Guitar maintenance

Author: Ian Bush  

Here are some tips from our blogs, some videos from our Youtube Channel, as well as some other information

How to stop strings sticking at the nut so often:

If you ever hear your strings creaking, it just means the string is getting caught a little in the nut. 

Grab a pencil; rub the pencil graphite in the slot, notice the led begin to flake off into the nut slot. wipe away excess. If you prefer to use what professionals use try Big Bends Nut Sauce for the best results.

 This process will make your guitar tune a lot easier.

 

How to Solve tuning problems on a Steel String Acoustic Guitar or Electric Guitar:

There are 5 main causes of tuning problems on a steel string guitar.

1. Faulty Machine heads - meaning it's not winding (faulty worm-gear).
2. Too little string has been wound on the machine head
3. Too Much string on the machine head – the ideal here is 3-4 turns, 1 layer of wind only
4. Uneven wind/Gaps on the string wind on the machine head , MAKE SURE you wind your string symmetrically, each wrap next to each other, like a Snake Coil.

5. FOR ACOUSTIC STEEL STRING

  • The ball end of the string must be bent in a 'banana' shape before inserting it into the bridge pin holes,
  • once inside, then insert the pins and push down whilst pulling the string back.
  • This will endure that the ball-end is sitting snuggly underneath the sound board (or top of the guitar).

6. FOR ELECTRIC GUITARS

  • Make sure your ball end is sitting firmly on to the bridge slot end, so it not hanging out of the slot.
  • Make sure that as you wind the string on the machine head, (if applicable to 'Strat' and 'Tele' type guitars) that your string is sitting under the string tree on the head stock 

 

7. For Classical/Flamenco Nylon String Acoustic Guitars

  • Make sure you have made a secure knot-tie once inserting the string into the machine head.
  • Make sure that you have made a secure winding pattern knot tie with the string in the bridge slots.

 

Now, the most important part for tuning stability... Pull on your strings (Stretching Strings)

Pulling on your strings helps remove the slack at the machine head , It also helps settle the string into the top of the guitar.

Play a note - Pull the string (give it a good go , if you’re worried about breaking the string then use the low E (the fattest string as there is no way you can break this string) play the same note again. If the pitch remains the same, then your strings are fine, but if it changed pitch, a lower pitch, then you had slack in your system. This simple secret will keep you in tune for much, much longer.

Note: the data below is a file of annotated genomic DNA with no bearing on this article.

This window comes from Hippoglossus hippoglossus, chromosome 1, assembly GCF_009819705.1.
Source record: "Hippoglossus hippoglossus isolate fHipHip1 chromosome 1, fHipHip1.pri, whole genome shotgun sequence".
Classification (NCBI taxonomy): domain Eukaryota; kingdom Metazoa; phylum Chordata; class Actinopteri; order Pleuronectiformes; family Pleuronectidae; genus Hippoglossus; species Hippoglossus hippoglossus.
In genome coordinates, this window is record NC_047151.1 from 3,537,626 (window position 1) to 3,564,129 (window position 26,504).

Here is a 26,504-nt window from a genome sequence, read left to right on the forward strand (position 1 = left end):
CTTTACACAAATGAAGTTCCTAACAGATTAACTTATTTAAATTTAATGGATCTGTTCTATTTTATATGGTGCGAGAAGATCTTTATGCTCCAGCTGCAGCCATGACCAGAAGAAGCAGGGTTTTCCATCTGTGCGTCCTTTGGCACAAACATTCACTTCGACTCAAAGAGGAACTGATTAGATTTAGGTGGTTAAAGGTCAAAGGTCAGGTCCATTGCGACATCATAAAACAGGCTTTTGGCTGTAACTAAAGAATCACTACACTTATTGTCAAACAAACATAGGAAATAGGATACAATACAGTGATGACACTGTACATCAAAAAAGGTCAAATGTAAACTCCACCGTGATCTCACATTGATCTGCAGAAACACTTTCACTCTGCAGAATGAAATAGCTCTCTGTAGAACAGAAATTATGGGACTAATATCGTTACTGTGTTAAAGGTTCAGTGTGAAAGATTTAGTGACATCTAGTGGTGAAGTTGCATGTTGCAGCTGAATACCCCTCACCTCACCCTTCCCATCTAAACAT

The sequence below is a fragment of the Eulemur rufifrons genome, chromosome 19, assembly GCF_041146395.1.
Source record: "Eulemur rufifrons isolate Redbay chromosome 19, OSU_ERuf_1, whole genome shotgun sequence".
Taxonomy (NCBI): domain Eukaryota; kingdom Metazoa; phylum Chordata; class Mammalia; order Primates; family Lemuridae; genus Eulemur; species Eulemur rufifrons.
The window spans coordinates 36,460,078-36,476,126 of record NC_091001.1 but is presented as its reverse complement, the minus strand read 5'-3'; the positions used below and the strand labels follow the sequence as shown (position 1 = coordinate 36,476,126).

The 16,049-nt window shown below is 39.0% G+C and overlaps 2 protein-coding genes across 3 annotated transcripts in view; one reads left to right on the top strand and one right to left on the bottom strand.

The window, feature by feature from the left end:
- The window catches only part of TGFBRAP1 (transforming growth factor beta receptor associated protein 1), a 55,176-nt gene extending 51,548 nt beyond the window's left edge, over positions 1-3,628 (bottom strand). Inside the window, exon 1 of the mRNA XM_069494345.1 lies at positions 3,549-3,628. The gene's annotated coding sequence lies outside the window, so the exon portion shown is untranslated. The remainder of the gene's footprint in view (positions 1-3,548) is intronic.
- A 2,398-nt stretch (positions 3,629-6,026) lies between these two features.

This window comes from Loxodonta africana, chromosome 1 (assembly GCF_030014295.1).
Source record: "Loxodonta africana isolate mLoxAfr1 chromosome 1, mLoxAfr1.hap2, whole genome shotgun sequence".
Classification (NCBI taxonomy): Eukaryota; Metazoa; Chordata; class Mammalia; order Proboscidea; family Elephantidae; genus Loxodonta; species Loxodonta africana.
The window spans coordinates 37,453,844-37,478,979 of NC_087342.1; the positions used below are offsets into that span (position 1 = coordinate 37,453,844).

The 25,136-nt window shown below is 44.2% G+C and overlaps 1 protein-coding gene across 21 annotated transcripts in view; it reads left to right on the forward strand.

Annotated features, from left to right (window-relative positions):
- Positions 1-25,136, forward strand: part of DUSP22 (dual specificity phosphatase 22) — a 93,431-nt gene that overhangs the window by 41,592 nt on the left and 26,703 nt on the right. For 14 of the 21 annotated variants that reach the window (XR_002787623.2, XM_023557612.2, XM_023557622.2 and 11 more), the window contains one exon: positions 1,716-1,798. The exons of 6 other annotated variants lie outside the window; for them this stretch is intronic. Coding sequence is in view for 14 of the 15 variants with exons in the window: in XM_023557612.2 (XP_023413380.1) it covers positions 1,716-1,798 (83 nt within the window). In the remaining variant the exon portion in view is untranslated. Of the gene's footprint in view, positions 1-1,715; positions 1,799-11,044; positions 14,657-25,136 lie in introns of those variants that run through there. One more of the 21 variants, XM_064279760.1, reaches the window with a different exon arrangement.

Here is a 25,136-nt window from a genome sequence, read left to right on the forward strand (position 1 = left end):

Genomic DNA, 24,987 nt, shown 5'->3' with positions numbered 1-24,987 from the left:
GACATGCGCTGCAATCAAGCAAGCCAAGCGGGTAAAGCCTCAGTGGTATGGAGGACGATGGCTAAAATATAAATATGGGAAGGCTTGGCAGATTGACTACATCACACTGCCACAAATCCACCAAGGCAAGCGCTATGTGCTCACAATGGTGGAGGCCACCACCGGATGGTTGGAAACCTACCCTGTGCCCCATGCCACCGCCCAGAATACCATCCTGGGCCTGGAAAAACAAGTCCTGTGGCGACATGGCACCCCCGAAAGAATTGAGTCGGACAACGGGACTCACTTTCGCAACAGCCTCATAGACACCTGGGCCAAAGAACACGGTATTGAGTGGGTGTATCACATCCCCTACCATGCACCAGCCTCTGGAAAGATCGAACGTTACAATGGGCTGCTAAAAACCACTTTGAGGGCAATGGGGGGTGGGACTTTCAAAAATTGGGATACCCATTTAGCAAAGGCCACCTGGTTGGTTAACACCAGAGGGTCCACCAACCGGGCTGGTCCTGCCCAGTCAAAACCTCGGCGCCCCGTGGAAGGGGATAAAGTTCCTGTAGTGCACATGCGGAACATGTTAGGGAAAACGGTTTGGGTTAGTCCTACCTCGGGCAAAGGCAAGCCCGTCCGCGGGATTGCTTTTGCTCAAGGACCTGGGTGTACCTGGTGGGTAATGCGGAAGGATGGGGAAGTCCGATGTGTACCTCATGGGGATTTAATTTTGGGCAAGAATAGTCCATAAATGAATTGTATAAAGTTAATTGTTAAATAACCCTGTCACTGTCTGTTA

***Caution: when stretching strings, do not pull too hard or you will damage your strings and shorten their life span.***

Now try another test.  Gently pull your bridge pin out (but only half way  or the string may come out – be careful here and protect your eyes) if you can do that without the note changing pitch then you were setup correctly - you should be able to move the bridge pin and have almost no effect on the pitch of the string.

How do I stop the bridge pin issue happening the next time I change my string’s ?

Put a bend in the end of your string 1-cm from the ball, as you push the bridge pin in the guitar pull back on the string so it’s sitting right on the sound board (as an added benefit your tone will also be much better)

General steps to string stretching

  1. Stretch you string near the nut and make sure you're pulling with one hand, and with your other hand pushing the string at the machine head gently. This will settle down the wind.
  2. Now stretch near the bridge saddle. For Acoustics you may notice the string slip from underneath the pins, that's a good sign, then re-tune.

How to set up a guitar properly:

Check out our blog post for an easy way to adjust your truss rod.


 Firstly, you need to tune your guitar to a perfect tune. you will need an electronic tuner


As you can see down here, as you look down the fretboard (the wood underneath the strings that has the frets) that this guitar has a curve going away from the strings(known as a backwards curve). When it is curved away from the string
you need to loosen the neck truss rod, so that neck appears straight to your eye. if the neck is curved towards the strings (known as a forwards curve), you need to tighten the neck truss rod. so that neck appears straight to your eye.

Now to adjust your neck, you will need an Allen key (which normally comes supplied with your guitar). To tighten (which will straighten the neck) you turn the key clockwise as you are looking at it. But be careful ! Don't over tighten or force it as you could damage your guitar if your not careful. A truss rod can often be turned completely off, so it feels like its doing nothing, but once it has started to adjust, a 1/4 turn is usually enough to make it straight again.

Now you need to change the action height.

 

Adjust String Action (height from fretboard)



Here you can see how we measure the action height of a guitar. To do this properly you need a metal ruler that ends exactly at zero, and preferably a wide one. The small rulers are OK, but a wide ruler is much easier to make sure you have it nice and straight (and if its not straight your measurement will be wrong).

Measuring at the 12th fret (as in the photo), the action height should be 2.6 mm for Steel String Acoustic guitar, 1.8 for electric, 2.0mm for bass and 3mm for a Classical.

To lower the action height on an ST, TC, Or PB, simply take the smaller allan key supplied, and tighten or loosen the allan key screws on the bridge ( tighten to lower, loosen to raise.)

On a LP or SG guitar, take a flat head screwdriver, and adjust the bridge screws. again, tighten to lower, loosen to heighten.